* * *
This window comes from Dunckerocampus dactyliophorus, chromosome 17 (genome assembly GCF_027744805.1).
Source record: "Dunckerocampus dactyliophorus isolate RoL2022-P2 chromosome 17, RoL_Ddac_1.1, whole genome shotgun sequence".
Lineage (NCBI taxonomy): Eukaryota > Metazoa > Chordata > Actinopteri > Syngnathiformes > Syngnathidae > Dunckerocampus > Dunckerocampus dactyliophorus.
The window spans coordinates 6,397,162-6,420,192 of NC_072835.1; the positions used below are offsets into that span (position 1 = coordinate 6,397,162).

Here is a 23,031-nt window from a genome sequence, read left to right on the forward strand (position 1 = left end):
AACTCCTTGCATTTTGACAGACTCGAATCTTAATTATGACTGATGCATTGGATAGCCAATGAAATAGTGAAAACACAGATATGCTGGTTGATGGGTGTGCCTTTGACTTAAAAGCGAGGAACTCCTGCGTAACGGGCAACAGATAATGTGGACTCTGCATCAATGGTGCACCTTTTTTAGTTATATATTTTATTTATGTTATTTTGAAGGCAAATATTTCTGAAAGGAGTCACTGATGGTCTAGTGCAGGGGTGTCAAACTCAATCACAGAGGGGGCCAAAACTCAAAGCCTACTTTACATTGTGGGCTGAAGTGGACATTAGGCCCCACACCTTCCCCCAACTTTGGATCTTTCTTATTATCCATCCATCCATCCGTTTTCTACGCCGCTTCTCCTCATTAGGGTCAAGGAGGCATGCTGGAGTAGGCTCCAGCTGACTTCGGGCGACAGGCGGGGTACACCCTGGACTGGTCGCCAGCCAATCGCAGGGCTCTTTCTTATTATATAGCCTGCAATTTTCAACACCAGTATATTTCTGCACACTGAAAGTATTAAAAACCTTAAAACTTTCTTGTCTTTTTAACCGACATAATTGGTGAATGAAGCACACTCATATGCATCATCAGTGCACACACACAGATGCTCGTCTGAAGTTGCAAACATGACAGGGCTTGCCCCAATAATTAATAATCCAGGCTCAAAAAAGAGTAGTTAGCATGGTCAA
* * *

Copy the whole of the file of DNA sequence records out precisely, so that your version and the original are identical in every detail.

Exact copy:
This window comes from Dunckerocampus dactyliophorus, chromosome 17 (genome assembly GCF_027744805.1).
Source record: "Dunckerocampus dactyliophorus isolate RoL2022-P2 chromosome 17, RoL_Ddac_1.1, whole genome shotgun sequence".
Lineage (NCBI taxonomy): Eukaryota > Metazoa > Chordata > Actinopteri > Syngnathiformes > Syngnathidae > Dunckerocampus > Dunckerocampus dactyliophorus.
The window spans coordinates 6,397,162-6,420,192 of NC_072835.1; the positions used below are offsets into that span (position 1 = coordinate 6,397,162).

Here is a 23,031-nt window from a genome sequence, read left to right on the forward strand (position 1 = left end):
AACTCCTTGCATTTTGACAGACTCGAATCTTAATTATGACTGATGCATTGGATAGCCAATGAAATAGTGAAAACACAGATATGCTGGTTGATGGGTGTGCCTTTGACTTAAAAGCGAGGAACTCCTGCGTAACGGGCAACAGATAATGTGGACTCTGCATCAATGGTGCACCTTTTTTAGTTATATATTTTATTTATGTTATTTTGAAGGCAAATATTTCTGAAAGGAGTCACTGATGGTCTAGTGCAGGGGTGTCAAACTCAATCACAGAGGGGGCCAAAACTCAAAGCCTACTTTACATTGTGGGCTGAAGTGGACATTAGGCCCCACACCTTCCCCCAACTTTGGATCTTTCTTATTATCCATCCATCCATCCGTTTTCTACGCCGCTTCTCCTCATTAGGGTCAAGGAGGCATGCTGGAGTAGGCTCCAGCTGACTTCGGGCGACAGGCGGGGTACACCCTGGACTGGTCGCCAGCCAATCGCAGGGCTCTTTCTTATTATATAGCCTGCAATTTTCAACACCAGTATATTTCTGCACACTGAAAGTATTAAAAACCTTAAAACTTTCTTGTCTTTTTAACCGACATAATTGGTGAATGAAGCACACTCATATGCATCATCAGTGCACACACACAGATGCTCGTCTGAAGTTGCAAACATGACAGGGCTTGCCCCAATAATTAATAATCCAGGCTCAAAAAAGAGTAGTTAGCATGGTCAA